The queens and males climb nearby grass blades and some clumsily take to the air. Several queens are divebombed by incoming males- I presume from other colonies- and mate near their natal nest.
Continue reading →
Anelosimus studiosus, adult female (center) with two juveniles.
A highlight of my recent excursion to the University of Texas at Austin was learning about some little spiders, Anelosimus studiosus, that spin messy webs in the undergrowth. Remarkably, these spiders are communal. Most arachnids are solitary predators, but Anelosimus studiosus lives and hunts in shared webs.
These social tendencies render Anelosimus exactly the sort of spider that might lure an ant biologist. And of course, that is how I happened to hear of them. UT’s famous ant-fungus lab, the one headed by Ulrich Mueller, has a student, Emma Dietrich, working on the spiders. Emma was kind enough to collect a few webs from around campus for me to photograph.
Mom spider hangs out.
Anelosimus studiosus is typically subsocial- meaning that young spiders remain with their mother in the web but disperse at maturity- but populations in colder parts of the range are properly social, with multiple breeding adults sharing webs.
I had always thought of spider sociality as a tropical phenomenon. I observed another species of Anelosimus, for example, on my last trip to Ecuador. But social spiders right here in the temperate zones of the United States? Fantastic!
A male Anelosimus studiosus can be identified, like most spiders, by the “boxing gloves”- the enlarged secondary genitalia on the pedipalps.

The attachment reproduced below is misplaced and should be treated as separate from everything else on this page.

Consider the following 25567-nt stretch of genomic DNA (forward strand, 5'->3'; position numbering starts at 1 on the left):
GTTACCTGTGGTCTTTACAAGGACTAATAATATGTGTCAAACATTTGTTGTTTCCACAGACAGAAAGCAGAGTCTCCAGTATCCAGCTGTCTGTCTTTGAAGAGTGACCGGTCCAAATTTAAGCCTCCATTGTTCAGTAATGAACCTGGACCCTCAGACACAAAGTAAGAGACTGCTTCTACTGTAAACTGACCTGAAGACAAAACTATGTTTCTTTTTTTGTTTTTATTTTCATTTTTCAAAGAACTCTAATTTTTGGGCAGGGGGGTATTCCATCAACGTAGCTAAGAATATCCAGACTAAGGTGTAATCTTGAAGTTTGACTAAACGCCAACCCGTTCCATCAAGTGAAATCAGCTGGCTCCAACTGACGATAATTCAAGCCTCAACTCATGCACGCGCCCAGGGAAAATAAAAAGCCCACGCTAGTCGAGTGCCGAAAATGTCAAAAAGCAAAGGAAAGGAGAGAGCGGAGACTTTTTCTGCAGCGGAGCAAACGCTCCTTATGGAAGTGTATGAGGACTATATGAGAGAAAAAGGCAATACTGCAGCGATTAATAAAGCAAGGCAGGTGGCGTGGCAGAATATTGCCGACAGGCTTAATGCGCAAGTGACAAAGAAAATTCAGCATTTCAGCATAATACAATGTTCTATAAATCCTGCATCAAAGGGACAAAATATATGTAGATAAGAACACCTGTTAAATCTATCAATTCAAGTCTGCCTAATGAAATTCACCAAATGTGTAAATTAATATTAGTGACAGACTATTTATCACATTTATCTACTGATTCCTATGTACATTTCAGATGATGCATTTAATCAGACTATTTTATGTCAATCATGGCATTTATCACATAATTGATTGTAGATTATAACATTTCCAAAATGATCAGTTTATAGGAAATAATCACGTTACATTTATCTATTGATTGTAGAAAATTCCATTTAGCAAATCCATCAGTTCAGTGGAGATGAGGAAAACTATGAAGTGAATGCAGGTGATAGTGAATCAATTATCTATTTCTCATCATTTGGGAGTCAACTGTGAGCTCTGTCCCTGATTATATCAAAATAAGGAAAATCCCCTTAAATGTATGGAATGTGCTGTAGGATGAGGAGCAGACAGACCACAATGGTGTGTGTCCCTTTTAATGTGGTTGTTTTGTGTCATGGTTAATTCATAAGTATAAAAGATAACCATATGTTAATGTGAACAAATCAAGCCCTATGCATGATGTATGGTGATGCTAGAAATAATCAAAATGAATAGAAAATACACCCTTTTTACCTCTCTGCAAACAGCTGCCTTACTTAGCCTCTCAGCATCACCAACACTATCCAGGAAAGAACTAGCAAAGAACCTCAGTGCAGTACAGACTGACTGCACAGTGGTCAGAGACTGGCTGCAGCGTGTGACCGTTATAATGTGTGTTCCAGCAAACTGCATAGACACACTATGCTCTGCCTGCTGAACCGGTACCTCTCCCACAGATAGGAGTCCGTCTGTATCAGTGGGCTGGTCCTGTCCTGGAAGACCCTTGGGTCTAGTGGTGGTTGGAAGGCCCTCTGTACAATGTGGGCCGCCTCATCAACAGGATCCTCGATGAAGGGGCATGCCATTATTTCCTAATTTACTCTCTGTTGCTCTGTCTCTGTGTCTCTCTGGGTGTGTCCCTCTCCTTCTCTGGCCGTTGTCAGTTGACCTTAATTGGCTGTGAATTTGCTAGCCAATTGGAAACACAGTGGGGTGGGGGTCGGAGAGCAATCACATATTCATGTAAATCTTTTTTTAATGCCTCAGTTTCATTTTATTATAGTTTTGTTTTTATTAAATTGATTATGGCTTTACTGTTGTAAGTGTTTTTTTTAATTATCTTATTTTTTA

source: Furey, RE. 1998. Two cooperatively social populations of the theridiid spider Anelosimus studiosus in a temperate region. Animal Behaviour 55, no. 3 (1998): 727-735.
Ant larvae are fascinating. I wish more studies of ant behavior included them.
Gnamptogenys striatula, Belize, eating fire ant carcasses.
While not as flashy as adults, immature ants are just as important to the functioning of a colony. Not just for the obvious reason that all ants must grow up from larvae, either. It’s that larvae are the gut of the colony.
Larvae are the only individuals that can eat solid food. Adults can’t pass solids through their extremely narrow guts. Yet protein-rich foods, like arthropod carcasses, are typically meaty. So if an ant colony is to use these resources, the larvae must digest them first. In most species, the grubs can then regurgitate a liquid protein slurry back to the adults.
Anyway, this post is really just a long-winded excuse to share the above photograph of charmingly furry Gnamptogenys larvae making quick work of some fire ants their older sisters have brought them.
Canon MP-E 65mm 1-5x macro lens on a Canon EOS 7D
ISO 4oo, f/13, 1/250 sec
Diffuse off-camera strobe
A few weeks ago I mentioned my discovery, just down the road from my house, of a Formica field ant species I’d never seen before: Formica vinculans. This active little ant is a prairie specialist, and I was surprised to find a healthy population in downtown Urbana. We’ve lived in our present house for several years, and these had somehow escaped my notice the whole time.
I should have suspected these little ants would host parasitic ants I’d also never seen. And so they do!
Last week I chanced across a raid by the social parasite Formica gynocrates, spilling across the sidewalk with their mandibles full of F. vinculans pupae. Formica gynocrates are one of many so-called “slave-raiding” ants that benefit from the labor of ants taken as immatures from the nests of other species. I didn’t have my camera with me for the raid, but I returned later to capture a few photographs at the parasites’ nest.
Formica vinculans (left) with its Formica gynocrates social parasite.
A remarkable aspect of ant taxonomy, even in well-studied faunas like our midwestern one, is that many species are still essentially unknown. Formica gynocrates was not formally described until 1985.
Formica gynocrates with Formica vinculans
Canon MP-E 65mm 1-5x macro lens on a Canon EOS 7D
ISO 250, f/13, 1/250 sec
diffused MT-24EX twin flash
thanks to James Trager for helping confirm the ID